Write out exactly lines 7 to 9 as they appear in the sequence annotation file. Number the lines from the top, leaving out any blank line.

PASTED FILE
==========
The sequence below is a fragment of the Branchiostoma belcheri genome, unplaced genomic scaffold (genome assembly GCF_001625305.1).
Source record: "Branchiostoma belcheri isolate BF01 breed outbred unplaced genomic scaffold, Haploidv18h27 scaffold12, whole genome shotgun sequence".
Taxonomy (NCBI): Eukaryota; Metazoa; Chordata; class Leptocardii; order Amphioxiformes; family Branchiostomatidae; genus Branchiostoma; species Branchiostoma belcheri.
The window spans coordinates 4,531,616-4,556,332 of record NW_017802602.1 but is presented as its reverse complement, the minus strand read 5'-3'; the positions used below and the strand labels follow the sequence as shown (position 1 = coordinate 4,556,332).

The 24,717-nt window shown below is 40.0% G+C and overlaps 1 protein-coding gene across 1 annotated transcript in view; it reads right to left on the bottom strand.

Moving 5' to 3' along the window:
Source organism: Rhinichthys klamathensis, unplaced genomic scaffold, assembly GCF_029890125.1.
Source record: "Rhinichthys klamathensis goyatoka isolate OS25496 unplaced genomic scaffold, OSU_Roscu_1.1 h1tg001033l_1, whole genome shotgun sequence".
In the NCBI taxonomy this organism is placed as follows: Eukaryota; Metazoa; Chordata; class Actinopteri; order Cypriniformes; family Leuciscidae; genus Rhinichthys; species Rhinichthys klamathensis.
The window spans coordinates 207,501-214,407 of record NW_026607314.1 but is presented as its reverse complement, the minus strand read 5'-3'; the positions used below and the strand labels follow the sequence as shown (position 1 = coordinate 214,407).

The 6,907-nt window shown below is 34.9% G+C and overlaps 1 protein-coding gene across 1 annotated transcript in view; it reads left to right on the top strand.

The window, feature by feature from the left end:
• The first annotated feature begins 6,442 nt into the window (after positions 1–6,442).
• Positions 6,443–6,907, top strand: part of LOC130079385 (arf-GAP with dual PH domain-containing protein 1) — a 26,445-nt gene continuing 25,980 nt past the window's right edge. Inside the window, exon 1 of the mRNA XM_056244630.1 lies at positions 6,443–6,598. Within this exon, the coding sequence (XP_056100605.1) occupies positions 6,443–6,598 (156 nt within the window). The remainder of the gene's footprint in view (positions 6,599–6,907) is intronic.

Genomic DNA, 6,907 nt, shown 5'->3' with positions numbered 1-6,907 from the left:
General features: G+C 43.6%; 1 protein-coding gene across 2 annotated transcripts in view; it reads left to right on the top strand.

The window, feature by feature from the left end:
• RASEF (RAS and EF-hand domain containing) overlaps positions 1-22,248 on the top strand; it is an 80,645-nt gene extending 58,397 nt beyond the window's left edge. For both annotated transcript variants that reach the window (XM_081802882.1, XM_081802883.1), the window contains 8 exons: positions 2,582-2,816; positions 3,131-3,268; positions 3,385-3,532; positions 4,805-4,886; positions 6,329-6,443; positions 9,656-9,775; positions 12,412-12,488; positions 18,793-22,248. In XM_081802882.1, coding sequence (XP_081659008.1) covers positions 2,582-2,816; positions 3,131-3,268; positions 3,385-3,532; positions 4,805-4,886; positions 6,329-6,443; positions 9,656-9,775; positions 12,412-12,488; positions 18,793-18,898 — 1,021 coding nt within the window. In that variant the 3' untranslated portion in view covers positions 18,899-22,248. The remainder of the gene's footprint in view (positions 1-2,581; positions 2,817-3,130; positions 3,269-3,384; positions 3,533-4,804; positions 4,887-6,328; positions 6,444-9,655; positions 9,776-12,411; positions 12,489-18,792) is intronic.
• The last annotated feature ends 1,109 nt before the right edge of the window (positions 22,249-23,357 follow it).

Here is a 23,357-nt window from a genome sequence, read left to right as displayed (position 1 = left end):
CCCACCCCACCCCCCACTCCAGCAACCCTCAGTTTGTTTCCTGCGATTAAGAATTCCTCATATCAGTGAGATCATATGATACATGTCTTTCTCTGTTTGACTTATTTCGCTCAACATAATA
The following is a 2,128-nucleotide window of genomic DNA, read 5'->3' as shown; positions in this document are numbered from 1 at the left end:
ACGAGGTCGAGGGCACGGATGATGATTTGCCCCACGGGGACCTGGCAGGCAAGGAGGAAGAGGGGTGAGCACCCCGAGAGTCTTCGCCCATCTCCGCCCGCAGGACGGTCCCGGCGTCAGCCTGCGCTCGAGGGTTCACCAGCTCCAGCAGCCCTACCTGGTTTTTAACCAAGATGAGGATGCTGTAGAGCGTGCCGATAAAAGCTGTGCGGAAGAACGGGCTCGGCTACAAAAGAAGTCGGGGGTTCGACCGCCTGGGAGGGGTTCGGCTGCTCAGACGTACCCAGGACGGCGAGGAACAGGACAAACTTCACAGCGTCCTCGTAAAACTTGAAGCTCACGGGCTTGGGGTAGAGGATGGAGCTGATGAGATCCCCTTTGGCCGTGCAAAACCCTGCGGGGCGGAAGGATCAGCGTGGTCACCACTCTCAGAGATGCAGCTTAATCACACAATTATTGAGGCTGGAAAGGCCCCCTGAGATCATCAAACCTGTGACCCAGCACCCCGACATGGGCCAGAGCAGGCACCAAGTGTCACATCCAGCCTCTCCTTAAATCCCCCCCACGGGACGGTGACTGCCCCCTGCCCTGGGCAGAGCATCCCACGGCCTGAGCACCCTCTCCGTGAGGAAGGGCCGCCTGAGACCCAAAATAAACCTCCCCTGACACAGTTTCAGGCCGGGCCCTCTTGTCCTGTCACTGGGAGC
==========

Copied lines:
Source organism: Rhinichthys klamathensis, unplaced genomic scaffold, assembly GCF_029890125.1.
Source record: "Rhinichthys klamathensis goyatoka isolate OS25496 unplaced genomic scaffold, OSU_Roscu_1.1 h1tg001033l_1, whole genome shotgun sequence".
In the NCBI taxonomy this organism is placed as follows: Eukaryota; Metazoa; Chordata; class Actinopteri; order Cypriniformes; family Leuciscidae; genus Rhinichthys; species Rhinichthys klamathensis.